God, apparently, has no say in the matter.



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Ted Seeber

posted April 3, 2009 at 6:47 pm


I find such fundamentalists to be, at best, embarrassing to any true conservative.
Oh, and BTW, the Catholic Church isn’t entirely banded with such. Abortion (killing off the next generation) isn’t really a human right- but it’s on the same level for us as War, The Death Penalty, Euthanasia, Poverty, and Starvation. The Seamless Garment of Life is a teaching of the Patriarchs.



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Bo

posted April 3, 2009 at 8:35 pm


It’s a struggle to engage in loving, Christ like conversations with people who only seem interested in proving you’re not really a Christian by trying to force you into a corner where you must admit you question some doctrine “orthodoxy” holds sacred. Kevin seemed very distraught that he wasn’t able to get Tony (or Scot) to give a doctrinal statement. The neo-Calvinists or whatever you want to call them come off as so desperate, clinging to their orthodox beliefs for dear life. Idolatry? I think it may be. When it comes to defending their beliefs, Kevin and others love to proof text with Paul, but it’s an interesting thought experiment to imagine Jesus responding to people that are so quickly condemned by the fundamentalists. Would Jesus say “Depart from me you evil doer,” (to eternal conscious torment in Hell!) or would he simply say “Follow Me.” It seems that faith is a lot more about trying to follow Jesus than believing certain doctrines. If God doesn’t want or love me because I can’t see the value in penal substitutionary atonement or that I can’t believe in a “literal” reading of Scripture (I think monogamous homosexual relationships are OK with God and I don’t think women should be silent in church), I’m not sure that’s a God I’m interested in worshiping. These conversations need more shalom.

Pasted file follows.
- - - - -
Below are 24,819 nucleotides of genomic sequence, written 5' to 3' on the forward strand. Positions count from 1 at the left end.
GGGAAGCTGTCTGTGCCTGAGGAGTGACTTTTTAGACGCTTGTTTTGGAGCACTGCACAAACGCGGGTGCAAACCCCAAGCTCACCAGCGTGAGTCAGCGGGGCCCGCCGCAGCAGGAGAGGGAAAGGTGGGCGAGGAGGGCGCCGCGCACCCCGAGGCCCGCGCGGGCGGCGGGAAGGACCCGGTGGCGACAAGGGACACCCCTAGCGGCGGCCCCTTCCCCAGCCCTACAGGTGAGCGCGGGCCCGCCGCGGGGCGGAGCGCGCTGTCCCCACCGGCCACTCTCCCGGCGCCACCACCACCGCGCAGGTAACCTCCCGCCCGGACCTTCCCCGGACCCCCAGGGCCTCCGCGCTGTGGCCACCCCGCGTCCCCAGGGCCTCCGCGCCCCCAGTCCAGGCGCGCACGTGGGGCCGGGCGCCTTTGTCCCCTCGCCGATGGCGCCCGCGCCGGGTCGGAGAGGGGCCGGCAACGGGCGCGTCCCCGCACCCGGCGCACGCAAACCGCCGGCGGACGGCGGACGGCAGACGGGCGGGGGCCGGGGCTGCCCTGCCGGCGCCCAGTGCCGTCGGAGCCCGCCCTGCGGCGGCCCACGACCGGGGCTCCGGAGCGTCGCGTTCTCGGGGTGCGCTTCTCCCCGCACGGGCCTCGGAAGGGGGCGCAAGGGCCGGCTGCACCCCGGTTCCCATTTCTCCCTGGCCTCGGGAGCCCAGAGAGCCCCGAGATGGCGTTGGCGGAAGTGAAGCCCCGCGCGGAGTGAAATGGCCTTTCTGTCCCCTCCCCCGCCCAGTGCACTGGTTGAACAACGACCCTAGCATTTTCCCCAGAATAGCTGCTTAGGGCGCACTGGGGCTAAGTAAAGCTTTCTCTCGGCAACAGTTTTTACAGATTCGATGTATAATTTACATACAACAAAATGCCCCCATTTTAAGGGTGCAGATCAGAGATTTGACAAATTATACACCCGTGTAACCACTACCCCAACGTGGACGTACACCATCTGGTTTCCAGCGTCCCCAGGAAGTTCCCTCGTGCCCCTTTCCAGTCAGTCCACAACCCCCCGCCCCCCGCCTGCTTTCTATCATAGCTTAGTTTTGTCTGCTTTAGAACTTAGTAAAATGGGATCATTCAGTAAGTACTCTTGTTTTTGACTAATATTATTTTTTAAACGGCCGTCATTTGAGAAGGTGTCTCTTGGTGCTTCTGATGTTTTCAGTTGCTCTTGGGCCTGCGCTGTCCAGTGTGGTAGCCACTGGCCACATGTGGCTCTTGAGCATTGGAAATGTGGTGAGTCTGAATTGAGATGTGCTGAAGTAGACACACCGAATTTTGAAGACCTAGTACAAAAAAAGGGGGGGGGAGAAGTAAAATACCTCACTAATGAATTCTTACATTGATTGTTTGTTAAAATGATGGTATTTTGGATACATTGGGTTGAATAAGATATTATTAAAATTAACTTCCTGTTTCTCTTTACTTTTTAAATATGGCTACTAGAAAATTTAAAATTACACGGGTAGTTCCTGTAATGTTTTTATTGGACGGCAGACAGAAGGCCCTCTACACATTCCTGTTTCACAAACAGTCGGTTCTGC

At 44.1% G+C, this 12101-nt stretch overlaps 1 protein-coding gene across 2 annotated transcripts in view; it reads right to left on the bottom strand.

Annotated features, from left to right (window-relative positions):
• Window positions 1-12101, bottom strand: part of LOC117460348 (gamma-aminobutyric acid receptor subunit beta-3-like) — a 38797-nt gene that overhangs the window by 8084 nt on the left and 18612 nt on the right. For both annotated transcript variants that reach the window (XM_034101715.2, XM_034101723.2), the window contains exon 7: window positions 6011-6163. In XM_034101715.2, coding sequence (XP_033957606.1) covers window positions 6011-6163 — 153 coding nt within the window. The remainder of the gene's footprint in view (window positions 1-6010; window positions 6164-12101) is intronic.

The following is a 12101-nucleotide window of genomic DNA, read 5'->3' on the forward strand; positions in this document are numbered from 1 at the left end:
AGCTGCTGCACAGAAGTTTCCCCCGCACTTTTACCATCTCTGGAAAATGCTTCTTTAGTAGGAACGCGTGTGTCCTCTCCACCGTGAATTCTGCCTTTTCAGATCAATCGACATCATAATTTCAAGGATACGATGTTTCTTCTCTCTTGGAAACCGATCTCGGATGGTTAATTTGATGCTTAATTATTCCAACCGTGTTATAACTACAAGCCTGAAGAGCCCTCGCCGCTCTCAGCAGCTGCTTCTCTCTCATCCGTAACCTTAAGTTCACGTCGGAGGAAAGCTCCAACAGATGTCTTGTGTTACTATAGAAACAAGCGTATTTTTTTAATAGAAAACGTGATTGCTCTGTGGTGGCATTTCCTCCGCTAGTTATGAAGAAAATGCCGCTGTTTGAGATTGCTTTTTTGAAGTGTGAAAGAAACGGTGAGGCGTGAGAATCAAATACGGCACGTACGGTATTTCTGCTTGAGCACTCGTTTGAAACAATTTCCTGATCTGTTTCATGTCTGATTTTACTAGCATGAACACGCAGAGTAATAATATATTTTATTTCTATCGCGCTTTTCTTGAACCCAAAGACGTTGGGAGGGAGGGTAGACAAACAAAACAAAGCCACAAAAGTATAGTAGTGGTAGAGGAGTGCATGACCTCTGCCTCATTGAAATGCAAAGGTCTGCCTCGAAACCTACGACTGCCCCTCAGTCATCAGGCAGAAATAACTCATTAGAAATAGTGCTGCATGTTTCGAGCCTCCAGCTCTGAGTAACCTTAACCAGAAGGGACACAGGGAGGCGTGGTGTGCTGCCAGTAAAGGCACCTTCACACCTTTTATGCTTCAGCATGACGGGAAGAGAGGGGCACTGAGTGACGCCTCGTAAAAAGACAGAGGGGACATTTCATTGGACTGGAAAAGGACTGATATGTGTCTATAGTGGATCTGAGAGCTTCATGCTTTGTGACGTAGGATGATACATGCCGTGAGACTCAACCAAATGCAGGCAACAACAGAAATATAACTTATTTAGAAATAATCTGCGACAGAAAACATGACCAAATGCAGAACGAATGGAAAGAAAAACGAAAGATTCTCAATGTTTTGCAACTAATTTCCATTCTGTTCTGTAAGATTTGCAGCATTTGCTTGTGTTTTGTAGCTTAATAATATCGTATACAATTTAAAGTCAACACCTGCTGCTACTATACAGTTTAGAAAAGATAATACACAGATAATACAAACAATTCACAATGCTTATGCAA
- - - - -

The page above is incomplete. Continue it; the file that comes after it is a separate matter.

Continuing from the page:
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Your Name

posted April 5, 2009 at 12:25 pm


Um, No, Tony Jones, They are personal friends of mine, and they are 20. And I’m a little shocked that your insisting they are 18…



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Heather W

posted April 5, 2009 at 12:51 pm


I remember the days when that kind of two year difference actually MEANT something. When you are 18 or 20, it really seems like those two years should endow you with added significance. As you get older, 18 and 20 are basically the same age.



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Panthera

posted April 5, 2009 at 2:35 pm


Frankly, there behavior is even less pardonable at 20 than it was at 18.
Those kids have nothing of value to contribute once their carefully pre-learned sound-bites have been pronounced.



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scottyb

posted April 5, 2009 at 4:26 pm


that is a good question… why did the apostle paul die?



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Ann

posted April 5, 2009 at 8:57 pm


Tony- you should do a blog series on the meaning of post-modernism. After listening to the panel discussion, I wonder if my understanding of post-modern is a bit skewed. Or if you could recommend a few books.